If you do feel it’s necessary for your child to have a phone for her own safety, it’s time to chuck the Apple with its expensive package, great as it is [and I, for one, am a huge Apple fan, it being the only smart phone I can actually figure out how to use]. She should go with the lowest level phone, and, as you’re weaning her off your dole, get a pre-paid package. Keeping within that constraint in itself is a useful educational tool.
If your child calls multiple times a day, it’s time to cut that phone/umbilical cord, too. Clearly your methods of communication and support have short-curcuited; time for a new approach. And when she does call with a problem, don’t fix it for her. You can sympathetically respond, “Boy, that’s challenge. What are you going to do about it?”
Give verbal and non-verbal messages that indicate that you believe she, too, has begun to suspect that her own ways of solving her problems are not working well, and help instill in her the belief that she herself knows better than anyone else how to manage her life.
Important: Do all this without threatening, scolding, or verbal “teaching.” As your child makes inevitable mistakes, she will learn from them, like the rest of us–you don’t need to act as a mouthpiece.
Final quiz, parents: If your child is coming to rely on you heavily for specific financial advice as she feels the belt tightening, should you. . .
a) Hook her up with your financial advisor?
b) Teach her how to trade in high-risk currency, and set up a trading account for her?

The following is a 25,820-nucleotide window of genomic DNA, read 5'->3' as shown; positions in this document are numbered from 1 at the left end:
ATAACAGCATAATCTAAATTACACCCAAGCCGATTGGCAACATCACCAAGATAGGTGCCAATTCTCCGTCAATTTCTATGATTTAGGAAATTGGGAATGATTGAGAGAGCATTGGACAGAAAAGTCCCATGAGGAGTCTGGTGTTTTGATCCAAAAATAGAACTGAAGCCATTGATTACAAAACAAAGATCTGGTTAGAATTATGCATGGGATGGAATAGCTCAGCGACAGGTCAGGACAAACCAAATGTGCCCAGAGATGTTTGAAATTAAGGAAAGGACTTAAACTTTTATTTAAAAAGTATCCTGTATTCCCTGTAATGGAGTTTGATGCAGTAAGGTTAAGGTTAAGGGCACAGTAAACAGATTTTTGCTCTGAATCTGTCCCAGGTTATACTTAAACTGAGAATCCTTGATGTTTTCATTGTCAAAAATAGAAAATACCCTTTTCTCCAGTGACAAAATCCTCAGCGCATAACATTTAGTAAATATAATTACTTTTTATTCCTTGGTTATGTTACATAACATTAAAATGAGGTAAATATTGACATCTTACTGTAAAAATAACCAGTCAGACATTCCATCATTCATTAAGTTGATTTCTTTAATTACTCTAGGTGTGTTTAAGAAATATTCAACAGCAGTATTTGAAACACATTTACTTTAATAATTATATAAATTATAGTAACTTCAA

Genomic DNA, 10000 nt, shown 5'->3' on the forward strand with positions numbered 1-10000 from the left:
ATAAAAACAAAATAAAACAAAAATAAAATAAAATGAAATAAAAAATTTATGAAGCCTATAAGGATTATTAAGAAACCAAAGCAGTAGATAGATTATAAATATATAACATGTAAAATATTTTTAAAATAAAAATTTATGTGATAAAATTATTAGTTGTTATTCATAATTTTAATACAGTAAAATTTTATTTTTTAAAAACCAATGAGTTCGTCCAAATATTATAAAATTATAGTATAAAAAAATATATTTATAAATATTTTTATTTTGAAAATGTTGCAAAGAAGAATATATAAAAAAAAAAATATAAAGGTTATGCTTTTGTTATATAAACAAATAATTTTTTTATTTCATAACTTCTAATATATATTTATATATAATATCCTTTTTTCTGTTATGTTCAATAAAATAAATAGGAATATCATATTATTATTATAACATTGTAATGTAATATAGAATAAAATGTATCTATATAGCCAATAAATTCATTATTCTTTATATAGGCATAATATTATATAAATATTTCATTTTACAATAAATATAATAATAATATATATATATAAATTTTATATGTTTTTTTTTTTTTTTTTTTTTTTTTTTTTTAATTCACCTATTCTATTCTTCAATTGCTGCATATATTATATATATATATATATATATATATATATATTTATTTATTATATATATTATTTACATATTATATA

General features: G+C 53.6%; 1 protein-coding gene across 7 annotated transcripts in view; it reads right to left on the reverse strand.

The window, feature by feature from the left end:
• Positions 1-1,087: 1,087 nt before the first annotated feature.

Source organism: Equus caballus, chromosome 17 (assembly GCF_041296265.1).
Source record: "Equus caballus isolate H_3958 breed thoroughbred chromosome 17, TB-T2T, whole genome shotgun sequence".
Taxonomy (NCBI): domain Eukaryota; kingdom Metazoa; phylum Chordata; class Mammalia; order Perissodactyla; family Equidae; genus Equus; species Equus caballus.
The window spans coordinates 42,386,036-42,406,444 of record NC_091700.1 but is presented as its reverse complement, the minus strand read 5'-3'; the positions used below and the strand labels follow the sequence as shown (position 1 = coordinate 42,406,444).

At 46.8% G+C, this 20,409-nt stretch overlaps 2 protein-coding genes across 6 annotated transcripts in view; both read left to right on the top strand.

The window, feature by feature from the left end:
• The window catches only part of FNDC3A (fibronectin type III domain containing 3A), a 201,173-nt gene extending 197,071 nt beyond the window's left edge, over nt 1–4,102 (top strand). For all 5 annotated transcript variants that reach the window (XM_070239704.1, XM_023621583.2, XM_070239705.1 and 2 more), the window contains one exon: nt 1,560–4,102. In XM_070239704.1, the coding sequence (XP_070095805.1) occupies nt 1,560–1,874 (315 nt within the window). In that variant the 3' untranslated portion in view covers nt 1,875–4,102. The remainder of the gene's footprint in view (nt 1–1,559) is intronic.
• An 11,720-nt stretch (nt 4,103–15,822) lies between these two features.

c) Arrange for a tutor to come and address each and every one of her questions?
d) Provide her with some information, and then direct her to the web and the local library?
If you answered a), b), or c), I sentence you to 20 lashes and back to remedial ‘adult-rearing’ classes. Your child can–and should, by the time the situation has reached this point–be able to use her own resources (translation: not Mommy and Daddy) to figure out how best to manage her money.
Your job is not to manage your child’s money, or fix her every problem. It’s to believe in her ability to manage her own life as a competent adult.
And it is your belief and expectation that will create this reality.
- “Cutting the financial cord with adult children” by Gail MarksJarvis in the March 28, 2010, edition of the Chicago Tribune. (http://articles.chicagotribune.com/2010-03-28/business/sc-ym-0328-marksjarvis-20100328_1_financial-planners-adult-children-brad-klontz)
- “When to cut the financial cord on your kids” by Naomi Mannino in the March 02, 2012, issue of foxbusiness.com. Has ideas on how to instill financial responsibility in your children as they grow up. (http://www.foxbusiness.com/personal-finance/2012/03/02/when-to-cut-financial-cord-on-your-kids/)